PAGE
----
While the perception of social division after two turbulent years was perhaps unsurprising, academics said the poll results also indicated a sense of cohesion among New Zealanders.
‘A significant worry’: Challenge to social cohesion
Research fellow at The Disinformation Project, Sanjana Hattotuwa, who studies mis- and disinformation, and hateful and violent rhetoric on social media, thought the percentage of Kiwis who felt society had become more divided would have been higher than 64 per cent.
“I’m, in a way, glad it’s not as high as I would’ve thought, which I think is a testimony to the residual social glue that binds the country together, loosely captured by what the [Prime Minister] said and the ‘team of five million’.
“Even if you don’t take the PM’s word for it, I think [that] is what makes Aotearoa so special.”
However, he said that “glue” or social cohesion was “not just being increasingly tested, it is eroding at pace”.
“That is a significant worry.”
After the terrorist attack in Christchurch on March 15, 2019, Hattotuwa studied representations of the attack on Twitter as part of his doctoral research.
He found people had united. Twitter was defined by “social binds and bonds” that made for an eye-watering story demonstrating how a country can and should respond after a mass casualty terrorist event, Hattotuwa said.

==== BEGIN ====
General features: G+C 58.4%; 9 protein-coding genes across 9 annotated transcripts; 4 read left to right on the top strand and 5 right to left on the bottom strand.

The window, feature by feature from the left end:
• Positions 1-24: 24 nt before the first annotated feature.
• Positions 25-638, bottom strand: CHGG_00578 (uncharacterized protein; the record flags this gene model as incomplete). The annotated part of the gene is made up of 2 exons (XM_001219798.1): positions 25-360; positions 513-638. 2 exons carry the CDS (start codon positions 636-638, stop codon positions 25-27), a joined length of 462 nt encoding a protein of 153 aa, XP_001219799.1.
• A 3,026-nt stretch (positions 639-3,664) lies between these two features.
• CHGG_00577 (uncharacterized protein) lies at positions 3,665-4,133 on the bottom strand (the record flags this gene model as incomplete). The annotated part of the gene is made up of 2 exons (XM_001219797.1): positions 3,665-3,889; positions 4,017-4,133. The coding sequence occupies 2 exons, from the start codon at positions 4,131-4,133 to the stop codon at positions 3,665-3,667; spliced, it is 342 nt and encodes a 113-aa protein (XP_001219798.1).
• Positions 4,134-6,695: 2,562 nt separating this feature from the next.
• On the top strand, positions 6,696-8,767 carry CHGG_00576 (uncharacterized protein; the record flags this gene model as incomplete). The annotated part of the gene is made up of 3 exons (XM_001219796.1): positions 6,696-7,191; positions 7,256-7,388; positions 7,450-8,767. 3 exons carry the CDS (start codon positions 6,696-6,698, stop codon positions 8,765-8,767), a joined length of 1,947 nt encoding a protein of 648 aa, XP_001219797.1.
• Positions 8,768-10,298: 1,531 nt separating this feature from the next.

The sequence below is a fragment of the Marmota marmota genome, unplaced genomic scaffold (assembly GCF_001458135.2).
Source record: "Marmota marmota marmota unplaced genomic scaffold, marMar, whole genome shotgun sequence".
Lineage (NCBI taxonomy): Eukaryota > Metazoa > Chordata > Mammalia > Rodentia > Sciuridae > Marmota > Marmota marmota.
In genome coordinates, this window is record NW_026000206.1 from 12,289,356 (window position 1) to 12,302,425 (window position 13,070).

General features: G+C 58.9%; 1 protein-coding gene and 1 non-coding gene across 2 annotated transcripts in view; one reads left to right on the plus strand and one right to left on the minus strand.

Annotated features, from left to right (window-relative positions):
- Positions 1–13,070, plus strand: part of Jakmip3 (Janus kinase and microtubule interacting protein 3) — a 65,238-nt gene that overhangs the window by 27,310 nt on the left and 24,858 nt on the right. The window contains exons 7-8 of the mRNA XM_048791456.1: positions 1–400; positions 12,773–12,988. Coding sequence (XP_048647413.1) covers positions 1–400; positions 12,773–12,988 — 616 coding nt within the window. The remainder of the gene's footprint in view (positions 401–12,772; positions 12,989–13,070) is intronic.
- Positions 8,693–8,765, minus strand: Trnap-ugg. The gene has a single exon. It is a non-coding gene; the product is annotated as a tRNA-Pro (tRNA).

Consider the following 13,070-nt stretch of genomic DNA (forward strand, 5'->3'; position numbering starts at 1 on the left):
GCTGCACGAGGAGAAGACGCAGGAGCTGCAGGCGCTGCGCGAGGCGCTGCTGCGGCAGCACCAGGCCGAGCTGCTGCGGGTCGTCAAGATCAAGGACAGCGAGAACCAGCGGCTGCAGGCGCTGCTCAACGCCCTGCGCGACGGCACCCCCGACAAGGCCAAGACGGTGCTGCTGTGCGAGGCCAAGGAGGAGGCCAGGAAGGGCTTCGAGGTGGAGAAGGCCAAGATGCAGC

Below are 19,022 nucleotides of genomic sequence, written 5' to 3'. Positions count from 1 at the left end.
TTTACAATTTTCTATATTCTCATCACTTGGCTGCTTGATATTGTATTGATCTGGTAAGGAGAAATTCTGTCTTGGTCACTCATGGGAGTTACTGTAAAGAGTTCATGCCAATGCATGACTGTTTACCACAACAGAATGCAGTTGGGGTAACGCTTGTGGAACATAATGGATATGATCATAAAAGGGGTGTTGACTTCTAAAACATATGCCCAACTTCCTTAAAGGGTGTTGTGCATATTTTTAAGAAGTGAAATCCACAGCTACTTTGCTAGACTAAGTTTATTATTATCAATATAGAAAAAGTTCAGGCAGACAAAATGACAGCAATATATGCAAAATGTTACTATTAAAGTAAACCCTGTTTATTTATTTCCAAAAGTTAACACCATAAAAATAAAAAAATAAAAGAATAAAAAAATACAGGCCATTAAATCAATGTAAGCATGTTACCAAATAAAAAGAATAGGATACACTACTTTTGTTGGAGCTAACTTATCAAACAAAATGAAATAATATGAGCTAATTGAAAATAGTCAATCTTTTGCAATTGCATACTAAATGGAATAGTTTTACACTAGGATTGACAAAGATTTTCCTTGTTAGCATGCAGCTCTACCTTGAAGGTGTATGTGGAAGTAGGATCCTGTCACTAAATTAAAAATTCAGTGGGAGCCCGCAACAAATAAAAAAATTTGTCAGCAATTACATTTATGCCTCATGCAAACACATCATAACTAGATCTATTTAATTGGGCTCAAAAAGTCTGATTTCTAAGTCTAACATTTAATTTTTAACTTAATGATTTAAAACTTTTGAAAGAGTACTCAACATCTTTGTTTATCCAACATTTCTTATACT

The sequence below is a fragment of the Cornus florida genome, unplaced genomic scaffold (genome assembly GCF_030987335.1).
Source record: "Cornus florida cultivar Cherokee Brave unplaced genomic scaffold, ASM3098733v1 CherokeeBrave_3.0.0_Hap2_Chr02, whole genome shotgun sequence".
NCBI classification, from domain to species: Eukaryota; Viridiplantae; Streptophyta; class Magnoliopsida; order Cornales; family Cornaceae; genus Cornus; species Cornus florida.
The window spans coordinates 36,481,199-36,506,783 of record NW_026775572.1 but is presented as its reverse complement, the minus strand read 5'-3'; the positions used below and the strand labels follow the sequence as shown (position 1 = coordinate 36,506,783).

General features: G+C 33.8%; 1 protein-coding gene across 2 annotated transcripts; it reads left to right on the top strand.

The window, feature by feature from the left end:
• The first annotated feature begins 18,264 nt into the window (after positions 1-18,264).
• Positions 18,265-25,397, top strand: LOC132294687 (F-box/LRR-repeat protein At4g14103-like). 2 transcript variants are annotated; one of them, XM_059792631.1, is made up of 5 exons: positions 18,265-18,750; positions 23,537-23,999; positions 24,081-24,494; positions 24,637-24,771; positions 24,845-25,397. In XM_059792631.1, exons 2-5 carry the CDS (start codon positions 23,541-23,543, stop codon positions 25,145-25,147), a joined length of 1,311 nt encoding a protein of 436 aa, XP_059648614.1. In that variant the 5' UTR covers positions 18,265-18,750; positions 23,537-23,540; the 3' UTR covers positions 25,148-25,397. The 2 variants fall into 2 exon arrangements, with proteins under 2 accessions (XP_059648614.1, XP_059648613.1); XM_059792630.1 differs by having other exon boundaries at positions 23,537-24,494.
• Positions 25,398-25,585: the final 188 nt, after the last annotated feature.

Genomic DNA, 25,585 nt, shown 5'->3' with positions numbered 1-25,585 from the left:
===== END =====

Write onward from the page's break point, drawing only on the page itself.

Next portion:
Since then, Covid-19 happened and mis- and disinformation grew inexorably.
“The long and short of it is that I can’t recognise our Aotearoa from what I studied then. There is no link. It’s chalk and cheese.”
Kiwis’ ability to access a house in New Zealand has been a longstanding issue and 60 per cent did not think access to housing was fair and good.
Senior research fellow with the University of Otago’s He Kāinga Oranga Housing and Health Research Programme, Dr Lucy Telfar-Barnard, said this result in itself showed a degree of cohesiveness among Kiwis.
“Even though we may agree that as a population, our access to housing is not equally distributed, the majority of people don’t think that’s fair and that is a cohesiveness on its own.
“Those core values are still good and strong.”
Kiwibank economist Mary Jo Vergara said much of New Zealanders’ wealth was tied up in property and the wealth gap between those who own a home, and those who don’t, had widened.
Vergara was surprised by the seeming inconsistency of the wealth distribution polling results, expecting the two polls to yield similar responses.
“With house price gains reaching 30 per cent at the height of the housing market boom, but home-ownership rates at 70-year lows, it’s fair to say that the wealth gap has widened between New Zealanders who own houses and those who do not.”
Federated Farmers national president Andrew Hoggard was pleased with the 70 per cent proportion of Kiwis who backed a farming-based economy as “good for the future” and unsurprised 37 per cent believed the issue had divided us.
“If you look at that discourse nationwide, then yes, all of the rules that the Government is trying to impose on farming, if you hear the loud voices either side you would think that is splitting us up.”